Regional New Year’s customs for Baden-Württemberg

By Therese Weiss
Special to The Stuttgart Citizen

Happy New Year! The holiday celebrations are over and now is a transition time from the old to the all-new year.

Here in Baden-Wuerttemberg, various local and regional New Year customs range from charming to strange. An old Swabian superstition claims that if the first person you meet on New Year’s Day is a small boy, that he will bring you good luck!

There are several traditions associated with the 12 Days of Christmas (Dec. 25 – Jan. 6), always a time-span when, as the bards used to say, “the air was heavy with magic.”  Here is an old Swabian New Year’s recipe:

  • Take 12 months, cleanse them of all bitterness, envy and fear.
  • Divide each month into 30 or 31 parts so the supply last exactly one year.
  • Prepare each day from one part work, two parts joy and humor.
  • Add 3 heaped tablespoons of optimism, one teaspoon of tolerance, a grain of irony and a dash of tactfulness.
  • Mix it all with love, and garnish with kindness and consideration.
  • Serve daily

People in rural southwest Germany long took delight in forecasting the weather for the coming year with a so-called Zwiebelkalender (onion calendar). Cut an onion into 12 slices and lay them in a row, each slice representing one of the 12 months. Sprinkle the slices with salt and then see which slice weeps the most juice – that will be the rainiest month of the coming year. Folks used to swear by this system, which is probably at least as reliable as those professional weather forecasts on TV.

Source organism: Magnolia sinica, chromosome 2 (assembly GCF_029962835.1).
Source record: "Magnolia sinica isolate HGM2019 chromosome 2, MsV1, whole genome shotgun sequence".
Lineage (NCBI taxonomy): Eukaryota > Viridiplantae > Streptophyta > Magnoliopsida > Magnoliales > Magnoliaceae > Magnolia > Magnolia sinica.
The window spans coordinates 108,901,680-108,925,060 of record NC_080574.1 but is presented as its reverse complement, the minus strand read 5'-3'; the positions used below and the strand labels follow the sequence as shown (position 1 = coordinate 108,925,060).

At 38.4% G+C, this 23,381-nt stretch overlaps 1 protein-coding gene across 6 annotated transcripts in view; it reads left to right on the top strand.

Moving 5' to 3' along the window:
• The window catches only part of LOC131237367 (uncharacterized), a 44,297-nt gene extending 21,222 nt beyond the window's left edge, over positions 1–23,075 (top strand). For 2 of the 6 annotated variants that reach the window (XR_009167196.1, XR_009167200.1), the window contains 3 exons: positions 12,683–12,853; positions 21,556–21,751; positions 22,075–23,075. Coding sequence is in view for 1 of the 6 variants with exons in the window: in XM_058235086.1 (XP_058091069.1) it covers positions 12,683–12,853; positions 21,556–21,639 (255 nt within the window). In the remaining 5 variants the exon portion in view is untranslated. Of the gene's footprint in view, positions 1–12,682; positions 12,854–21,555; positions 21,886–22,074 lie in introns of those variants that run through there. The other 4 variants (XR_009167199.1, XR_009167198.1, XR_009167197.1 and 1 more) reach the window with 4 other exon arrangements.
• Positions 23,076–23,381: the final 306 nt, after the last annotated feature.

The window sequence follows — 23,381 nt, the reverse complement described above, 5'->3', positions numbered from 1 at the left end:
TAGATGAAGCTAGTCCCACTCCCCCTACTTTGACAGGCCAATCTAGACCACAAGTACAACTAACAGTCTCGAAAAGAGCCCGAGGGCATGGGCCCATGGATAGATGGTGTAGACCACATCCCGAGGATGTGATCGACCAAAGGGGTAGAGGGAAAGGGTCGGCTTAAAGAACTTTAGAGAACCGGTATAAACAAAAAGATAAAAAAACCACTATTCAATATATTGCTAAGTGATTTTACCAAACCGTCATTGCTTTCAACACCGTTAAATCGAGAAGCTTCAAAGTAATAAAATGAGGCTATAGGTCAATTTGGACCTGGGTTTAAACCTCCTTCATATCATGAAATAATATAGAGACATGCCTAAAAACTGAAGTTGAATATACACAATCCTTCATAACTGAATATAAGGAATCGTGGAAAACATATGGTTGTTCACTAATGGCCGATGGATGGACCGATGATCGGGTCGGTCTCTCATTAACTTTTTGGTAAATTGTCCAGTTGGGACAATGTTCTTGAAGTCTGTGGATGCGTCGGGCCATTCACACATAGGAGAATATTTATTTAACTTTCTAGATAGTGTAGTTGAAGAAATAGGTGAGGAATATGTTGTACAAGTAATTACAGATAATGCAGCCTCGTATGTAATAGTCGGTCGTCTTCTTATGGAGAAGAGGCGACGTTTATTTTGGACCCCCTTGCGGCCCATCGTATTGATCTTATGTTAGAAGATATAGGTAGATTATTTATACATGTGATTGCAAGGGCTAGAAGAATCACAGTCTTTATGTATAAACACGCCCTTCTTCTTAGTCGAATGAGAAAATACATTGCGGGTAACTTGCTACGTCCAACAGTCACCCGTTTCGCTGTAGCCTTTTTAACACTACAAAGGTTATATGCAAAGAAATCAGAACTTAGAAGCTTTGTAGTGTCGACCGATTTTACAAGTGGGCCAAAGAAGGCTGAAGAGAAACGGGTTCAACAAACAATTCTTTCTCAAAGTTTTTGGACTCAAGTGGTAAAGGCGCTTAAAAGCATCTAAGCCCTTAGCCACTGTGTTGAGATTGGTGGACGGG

In olden days, people in some areas of southern Germany would avoid baking, roasting, spinning wool, even washing clothes, as spirits and ghouls of all kinds could swoop through the air disturbing everyday chores, sometimes led by a legendary wild hunter.

Until quite recently, rural people used to dress up in devil’s costumes to dance away whatever fiends might be lurking around after New Year’s Day. Perchtenmasken (masked dancers) in the Allgau still leap about in barren, snowy fields to make them fertile, or they visit farmhouses led by a rider on a white horse to dance until a witch with a broom sweeps them away. These quaint and curious customs dating back centuries were preserved through regional usage, sentiment and nostalgia.

Since the above traditions are rather grim, here is a more pleasant one: young women can tell their own fortune during the first weeks of the New Year by throwing a shoe into a pear tree a dozen times. If the shoe gets stuck in the tree, it is almost a guarantee that “Mr. Right” will come along, although neither the shoe nor tree reveal when.

The last of the Twelve Days is Jan. 6, Three Kings Day, which is a legal holiday in Baden-Wuerttemberg. Customarily, houses are smoked-out with consecrated twigs and the initials of the three kings are written on door beams with blessed chalk, like this:

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Sternsinger (star singer) children, dressed like the Magi, parade through neighborhoods carrying star-shaped lanterns, and go from house-to-house singing special carols and songs to collect money and raise funds for poor children around the world.

All these activities are meant to assure a lucky, prosperous, happy year ahead.